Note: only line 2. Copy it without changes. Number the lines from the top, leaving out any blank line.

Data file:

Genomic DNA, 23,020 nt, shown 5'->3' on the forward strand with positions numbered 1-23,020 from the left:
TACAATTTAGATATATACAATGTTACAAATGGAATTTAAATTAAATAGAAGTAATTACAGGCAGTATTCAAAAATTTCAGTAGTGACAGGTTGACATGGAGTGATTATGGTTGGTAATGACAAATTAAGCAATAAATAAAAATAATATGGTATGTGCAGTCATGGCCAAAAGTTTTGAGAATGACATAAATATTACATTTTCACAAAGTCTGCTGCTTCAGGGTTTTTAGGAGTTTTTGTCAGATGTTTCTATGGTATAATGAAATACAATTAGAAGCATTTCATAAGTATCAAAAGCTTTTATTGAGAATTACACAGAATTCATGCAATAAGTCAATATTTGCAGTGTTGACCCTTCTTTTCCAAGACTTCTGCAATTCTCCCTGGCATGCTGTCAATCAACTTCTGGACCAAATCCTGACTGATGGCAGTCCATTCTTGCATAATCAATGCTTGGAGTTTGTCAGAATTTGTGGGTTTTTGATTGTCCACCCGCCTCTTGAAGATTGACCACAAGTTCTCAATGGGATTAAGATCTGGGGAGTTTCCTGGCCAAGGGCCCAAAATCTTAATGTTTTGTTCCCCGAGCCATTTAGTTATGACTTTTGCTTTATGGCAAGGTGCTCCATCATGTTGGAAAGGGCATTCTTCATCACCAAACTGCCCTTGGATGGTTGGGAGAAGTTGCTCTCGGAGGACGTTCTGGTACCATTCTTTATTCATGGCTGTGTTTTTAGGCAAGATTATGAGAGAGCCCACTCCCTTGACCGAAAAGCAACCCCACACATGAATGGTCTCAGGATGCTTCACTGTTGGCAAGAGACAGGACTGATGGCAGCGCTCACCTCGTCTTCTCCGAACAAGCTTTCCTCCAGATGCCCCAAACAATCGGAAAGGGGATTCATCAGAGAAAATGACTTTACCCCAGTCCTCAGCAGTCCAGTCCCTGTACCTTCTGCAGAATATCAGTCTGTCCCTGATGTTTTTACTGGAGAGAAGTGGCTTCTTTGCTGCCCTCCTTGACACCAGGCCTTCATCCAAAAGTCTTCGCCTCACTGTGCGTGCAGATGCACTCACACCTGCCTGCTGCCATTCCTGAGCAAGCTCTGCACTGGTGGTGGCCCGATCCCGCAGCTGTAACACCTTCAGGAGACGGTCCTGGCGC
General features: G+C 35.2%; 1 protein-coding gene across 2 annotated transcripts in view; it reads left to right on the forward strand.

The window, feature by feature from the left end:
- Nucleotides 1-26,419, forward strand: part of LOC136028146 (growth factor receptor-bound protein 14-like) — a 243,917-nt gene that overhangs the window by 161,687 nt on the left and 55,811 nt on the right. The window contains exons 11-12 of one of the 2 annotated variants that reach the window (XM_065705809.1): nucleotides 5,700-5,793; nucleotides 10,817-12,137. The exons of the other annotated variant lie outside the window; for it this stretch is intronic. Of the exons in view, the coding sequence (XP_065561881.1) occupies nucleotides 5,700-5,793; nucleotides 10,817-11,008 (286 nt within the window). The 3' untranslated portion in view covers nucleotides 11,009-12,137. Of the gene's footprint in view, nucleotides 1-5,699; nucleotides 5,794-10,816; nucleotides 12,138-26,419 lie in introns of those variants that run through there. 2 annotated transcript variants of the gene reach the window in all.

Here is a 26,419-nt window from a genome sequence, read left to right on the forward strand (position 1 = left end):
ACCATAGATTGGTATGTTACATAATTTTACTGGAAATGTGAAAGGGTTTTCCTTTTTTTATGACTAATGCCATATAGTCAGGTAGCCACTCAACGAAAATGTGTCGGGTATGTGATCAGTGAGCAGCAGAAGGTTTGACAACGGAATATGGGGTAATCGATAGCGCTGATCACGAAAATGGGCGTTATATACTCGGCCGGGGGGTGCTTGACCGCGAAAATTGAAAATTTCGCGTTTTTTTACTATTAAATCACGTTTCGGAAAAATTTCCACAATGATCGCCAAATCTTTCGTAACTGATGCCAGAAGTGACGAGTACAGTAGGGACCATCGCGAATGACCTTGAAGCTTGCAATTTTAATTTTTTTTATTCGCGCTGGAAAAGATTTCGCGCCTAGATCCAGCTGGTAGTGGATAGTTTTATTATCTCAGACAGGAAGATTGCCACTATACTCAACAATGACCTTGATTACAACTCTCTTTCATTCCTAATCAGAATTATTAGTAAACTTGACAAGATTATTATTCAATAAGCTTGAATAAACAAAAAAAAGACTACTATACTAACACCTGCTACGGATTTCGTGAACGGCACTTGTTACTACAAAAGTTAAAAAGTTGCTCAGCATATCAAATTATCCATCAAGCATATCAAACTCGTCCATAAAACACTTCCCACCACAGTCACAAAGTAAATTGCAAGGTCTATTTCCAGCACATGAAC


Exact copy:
TACAATTTAGATATATACAATGTTACAAATGGAATTTAAATTAAATAGAAGTAATTACAGGCAGTATTCAAAAATTTCAGTAGTGACAGGTTGACATGGAGTGATTATGGTTGGTAATGACAAATTAAGCAATAAATAAAAATAATATGGTATGTGCAGTCATGGCCAAAAGTTTTGAGAATGACATAAATATTACATTTTCACAAAGTCTGCTGCTTCAGGGTTTTTAGGAGTTTTTGTCAGATGTTTCTATGGTATAATGAAATACAATTAGAAGCATTTCATAAGTATCAAAAGCTTTTATTGAGAATTACACAGAATTCATGCAATAAGTCAATATTTGCAGTGTTGACCCTTCTTTTCCAAGACTTCTGCAATTCTCCCTGGCATGCTGTCAATCAACTTCTGGACCAAATCCTGACTGATGGCAGTCCATTCTTGCATAATCAATGCTTGGAGTTTGTCAGAATTTGTGGGTTTTTGATTGTCCACCCGCCTCTTGAAGATTGACCACAAGTTCTCAATGGGATTAAGATCTGGGGAGTTTCCTGGCCAAGGGCCCAAAATCTTAATGTTTTGTTCCCCGAGCCATTTAGTTATGACTTTTGCTTTATGGCAAGGTGCTCCATCATGTTGGAAAGGGCATTCTTCATCACCAAACTGCCCTTGGATGGTTGGGAGAAGTTGCTCTCGGAGGACGTTCTGGTACCATTCTTTATTCATGGCTGTGTTTTTAGGCAAGATTATGAGAGAGCCCACTCCCTTGACCGAAAAGCAACCCCACACATGAATGGTCTCAGGATGCTTCACTGTTGGCAAGAGACAGGACTGATGGCAGCGCTCACCTCGTCTTCTCCGAACAAGCTTTCCTCCAGATGCCCCAAACAATCGGAAAGGGGATTCATCAGAGAAAATGACTTTACCCCAGTCCTCAGCAGTCCAGTCCCTGTACCTTCTGCAGAATATCAGTCTGTCCCTGATGTTTTTACTGGAGAGAAGTGGCTTCTTTGCTGCCCTCCTTGACACCAGGCCTTCATCCAAAAGTCTTCGCCTCACTGTGCGTGCAGATGCACTCACACCTGCCTGCTGCCATTCCTGAGCAAGCTCTGCACTGGTGGTGGCCCGATCCCGCAGCTGTAACACCTTCAGGAGACGGTCCTGGCGC